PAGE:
Reggae rock exists as a subgenre of reggae that started in Southern California and rose to popularity in the late 1990s and early 2000s. Bands like Sublime and Slightly Stoopid became the leading forces of the reggae rock movement, whose lyrical focus on consciousness, love, and daily struggles incorporates elements of punk, rock, hip-hop, and root reggae. Artists within this genre were able to cultivate a movement that is both a reflection and combination of all these elements.
In the mesmeric Italian region of Liguria, a new sport has made its way through the waves, thanks to the empowering initiative of two women, one working in hospitality and the other engaged as an avid surfer. Maddalena Canepa and Lorena Rasolo have imported to the enchanting Alassio a competitive physical activity that was founded in 2005 in Northern France and introduced on the Côte d'Azur in 2014 by Sophie Chipon, a Professor at the Sorbonne, who felt the urge to enhance her coastal city with a new sport that is now expanding across the globe.
Partners in life and in filmmaking, Lorena Luciano and Filippo Piscopo, have always made documentaries that would spread awareness on social justice, human rights, the environment, and the arts. Their most recent work, It Will Be Chaos (Sarà il caos) is an HBO documentary, in Association with Film2, that depicts how life in the South of Italy is thrown into disarray as refugees arrive by the thousands.
In an interview aired by the Louisiana Channel, Adonis recounts memories from a simple childhood. “There was no school in the village,” he reflects on his first home, a poor Syrian farming town. “There was no electricity either.” He sketches a portrait of an uncluttered life: one without cars, or high-tech gadgets, or formal education. What he had, he testifies with a wistfulness intrinsic to his work, was his culture. “And the essence of the old Arab culture,” he asserts, “is poetry.”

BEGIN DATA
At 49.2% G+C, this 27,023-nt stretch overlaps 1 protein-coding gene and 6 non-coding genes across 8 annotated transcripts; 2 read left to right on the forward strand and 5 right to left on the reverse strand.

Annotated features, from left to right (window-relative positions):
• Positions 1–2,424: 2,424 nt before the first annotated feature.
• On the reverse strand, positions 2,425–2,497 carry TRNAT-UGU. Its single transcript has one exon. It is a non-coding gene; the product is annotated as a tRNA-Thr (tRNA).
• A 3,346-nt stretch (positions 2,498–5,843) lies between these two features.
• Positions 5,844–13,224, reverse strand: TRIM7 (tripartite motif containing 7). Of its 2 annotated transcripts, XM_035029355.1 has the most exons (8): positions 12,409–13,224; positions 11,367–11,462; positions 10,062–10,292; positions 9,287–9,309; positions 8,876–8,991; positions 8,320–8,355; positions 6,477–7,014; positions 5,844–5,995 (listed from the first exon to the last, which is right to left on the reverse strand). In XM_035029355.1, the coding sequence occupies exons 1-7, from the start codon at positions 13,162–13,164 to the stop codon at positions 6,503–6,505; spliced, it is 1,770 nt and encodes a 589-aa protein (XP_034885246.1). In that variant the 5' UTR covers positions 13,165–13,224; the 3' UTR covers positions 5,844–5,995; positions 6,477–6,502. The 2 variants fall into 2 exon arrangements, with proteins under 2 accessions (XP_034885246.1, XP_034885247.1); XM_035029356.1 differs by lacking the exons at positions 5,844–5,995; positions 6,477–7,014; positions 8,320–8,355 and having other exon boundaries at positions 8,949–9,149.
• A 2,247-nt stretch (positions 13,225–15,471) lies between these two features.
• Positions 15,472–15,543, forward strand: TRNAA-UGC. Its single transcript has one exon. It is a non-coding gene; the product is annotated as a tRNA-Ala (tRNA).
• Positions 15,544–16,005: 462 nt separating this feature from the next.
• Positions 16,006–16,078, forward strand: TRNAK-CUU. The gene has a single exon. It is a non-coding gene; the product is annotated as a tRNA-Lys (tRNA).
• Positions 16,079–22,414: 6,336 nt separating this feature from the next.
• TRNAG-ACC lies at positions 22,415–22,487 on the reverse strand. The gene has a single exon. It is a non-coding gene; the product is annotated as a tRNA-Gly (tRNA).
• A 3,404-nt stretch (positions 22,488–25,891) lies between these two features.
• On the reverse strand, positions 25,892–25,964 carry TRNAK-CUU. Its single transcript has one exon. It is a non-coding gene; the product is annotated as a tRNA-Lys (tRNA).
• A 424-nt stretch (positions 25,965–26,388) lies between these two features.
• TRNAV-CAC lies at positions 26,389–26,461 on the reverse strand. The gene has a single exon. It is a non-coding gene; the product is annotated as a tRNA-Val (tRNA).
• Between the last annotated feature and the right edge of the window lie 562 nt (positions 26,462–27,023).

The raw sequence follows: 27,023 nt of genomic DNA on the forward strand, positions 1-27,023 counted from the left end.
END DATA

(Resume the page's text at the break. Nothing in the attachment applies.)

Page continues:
Albert Camus said that to create is to live twice and, in the case of James Baldwin, this is especially evident in 2019. Why, do you ask, has Baldwin’s fiction recently been adapted into an Academy Award nominated film by Barry Jenkins (If Beale Street Could Talk) while his life has inspired the art exhibition God Made My Face: A Collective Portrait of James Baldwin curated by Hilton Als at the David Zwirner Gallery in New York City (along with accompanying film screenings). The 2016 documentary I Am Not Your Negro (based on Baldwin’s unfinished manuscript, Remember This House) was a runaway success and it seems that our appetites are barely whetted for more.
Jenkins’ latest feature, an adaptation of James Baldwin’s If Beale Street Could Talk, concludes what can be considered a Trilogy of Black Masculine Intimacies. All three of Jenkins’ features assume a position about intimacy, more specifically a position about the shared romantic, albeit often warped, intimacies of Black men.
This is Gabriel Don. Her light cannot be kept in a jar. Her words turn lead into gold. Don’t mess with her babies — she will G check you without a posse. She is Queen Elizabeth I encamped at Tilbury, she is Isis piecing Osiris together, she is dangerous and vulnerable and powerful. Powerful because vulnerable. This is Gabriel Don’s first collection and she doesn’t mean business; she means “Oh Henry you can’t be so clumsy with your cock.” Don’t let the politeness fool you.
- Sharon Mesmer, Polish-American poet, fiction writer, essayist and professor of creative writing